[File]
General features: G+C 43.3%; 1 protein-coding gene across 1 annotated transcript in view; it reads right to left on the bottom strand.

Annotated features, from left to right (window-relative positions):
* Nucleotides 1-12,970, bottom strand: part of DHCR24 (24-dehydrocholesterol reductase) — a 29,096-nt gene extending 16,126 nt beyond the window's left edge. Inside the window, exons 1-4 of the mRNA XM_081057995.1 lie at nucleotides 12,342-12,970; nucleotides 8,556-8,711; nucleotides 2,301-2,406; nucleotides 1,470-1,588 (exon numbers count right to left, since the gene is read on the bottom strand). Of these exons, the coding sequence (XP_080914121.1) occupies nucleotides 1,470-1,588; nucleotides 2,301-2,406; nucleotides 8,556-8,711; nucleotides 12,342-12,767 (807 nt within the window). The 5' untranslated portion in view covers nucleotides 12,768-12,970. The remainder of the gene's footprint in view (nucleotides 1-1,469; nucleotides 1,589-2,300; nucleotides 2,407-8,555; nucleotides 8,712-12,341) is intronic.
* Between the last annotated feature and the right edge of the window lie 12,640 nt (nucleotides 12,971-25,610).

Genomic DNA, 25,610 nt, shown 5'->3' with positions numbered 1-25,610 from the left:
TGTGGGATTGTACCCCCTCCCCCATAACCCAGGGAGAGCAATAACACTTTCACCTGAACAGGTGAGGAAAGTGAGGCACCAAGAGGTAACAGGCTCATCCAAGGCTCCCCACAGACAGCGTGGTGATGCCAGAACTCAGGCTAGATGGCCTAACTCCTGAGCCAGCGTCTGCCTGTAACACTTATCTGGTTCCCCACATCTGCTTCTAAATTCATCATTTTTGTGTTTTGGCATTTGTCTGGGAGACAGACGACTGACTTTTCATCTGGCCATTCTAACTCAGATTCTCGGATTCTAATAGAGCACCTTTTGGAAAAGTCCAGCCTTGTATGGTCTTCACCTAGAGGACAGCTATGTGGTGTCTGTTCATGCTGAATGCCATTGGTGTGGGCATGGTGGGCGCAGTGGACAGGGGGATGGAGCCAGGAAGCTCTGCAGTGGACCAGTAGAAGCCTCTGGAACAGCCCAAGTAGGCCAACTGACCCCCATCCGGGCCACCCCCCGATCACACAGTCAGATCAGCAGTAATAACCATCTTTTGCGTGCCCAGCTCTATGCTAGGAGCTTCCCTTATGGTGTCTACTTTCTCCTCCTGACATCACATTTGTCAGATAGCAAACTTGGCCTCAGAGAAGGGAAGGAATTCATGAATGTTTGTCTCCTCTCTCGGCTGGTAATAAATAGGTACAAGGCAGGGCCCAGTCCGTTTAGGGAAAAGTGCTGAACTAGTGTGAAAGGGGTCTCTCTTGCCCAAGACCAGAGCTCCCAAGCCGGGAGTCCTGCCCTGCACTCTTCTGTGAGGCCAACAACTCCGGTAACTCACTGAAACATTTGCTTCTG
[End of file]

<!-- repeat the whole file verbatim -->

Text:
General features: G+C 43.3%; 1 protein-coding gene across 1 annotated transcript in view; it reads right to left on the bottom strand.

Annotated features, from left to right (window-relative positions):
* Nucleotides 1-12,970, bottom strand: part of DHCR24 (24-dehydrocholesterol reductase) — a 29,096-nt gene extending 16,126 nt beyond the window's left edge. Inside the window, exons 1-4 of the mRNA XM_081057995.1 lie at nucleotides 12,342-12,970; nucleotides 8,556-8,711; nucleotides 2,301-2,406; nucleotides 1,470-1,588 (exon numbers count right to left, since the gene is read on the bottom strand). Of these exons, the coding sequence (XP_080914121.1) occupies nucleotides 1,470-1,588; nucleotides 2,301-2,406; nucleotides 8,556-8,711; nucleotides 12,342-12,767 (807 nt within the window). The 5' untranslated portion in view covers nucleotides 12,768-12,970. The remainder of the gene's footprint in view (nucleotides 1-1,469; nucleotides 1,589-2,300; nucleotides 2,407-8,555; nucleotides 8,712-12,341) is intronic.
* Between the last annotated feature and the right edge of the window lie 12,640 nt (nucleotides 12,971-25,610).

Genomic DNA, 25,610 nt, shown 5'->3' with positions numbered 1-25,610 from the left:
TGTGGGATTGTACCCCCTCCCCCATAACCCAGGGAGAGCAATAACACTTTCACCTGAACAGGTGAGGAAAGTGAGGCACCAAGAGGTAACAGGCTCATCCAAGGCTCCCCACAGACAGCGTGGTGATGCCAGAACTCAGGCTAGATGGCCTAACTCCTGAGCCAGCGTCTGCCTGTAACACTTATCTGGTTCCCCACATCTGCTTCTAAATTCATCATTTTTGTGTTTTGGCATTTGTCTGGGAGACAGACGACTGACTTTTCATCTGGCCATTCTAACTCAGATTCTCGGATTCTAATAGAGCACCTTTTGGAAAAGTCCAGCCTTGTATGGTCTTCACCTAGAGGACAGCTATGTGGTGTCTGTTCATGCTGAATGCCATTGGTGTGGGCATGGTGGGCGCAGTGGACAGGGGGATGGAGCCAGGAAGCTCTGCAGTGGACCAGTAGAAGCCTCTGGAACAGCCCAAGTAGGCCAACTGACCCCCATCCGGGCCACCCCCCGATCACACAGTCAGATCAGCAGTAATAACCATCTTTTGCGTGCCCAGCTCTATGCTAGGAGCTTCCCTTATGGTGTCTACTTTCTCCTCCTGACATCACATTTGTCAGATAGCAAACTTGGCCTCAGAGAAGGGAAGGAATTCATGAATGTTTGTCTCCTCTCTCGGCTGGTAATAAATAGGTACAAGGCAGGGCCCAGTCCGTTTAGGGAAAAGTGCTGAACTAGTGTGAAAGGGGTCTCTCTTGCCCAAGACCAGAGCTCCCAAGCCGGGAGTCCTGCCCTGCACTCTTCTGTGAGGCCAACAACTCCGGTAACTCACTGAAACATTTGCTTCTG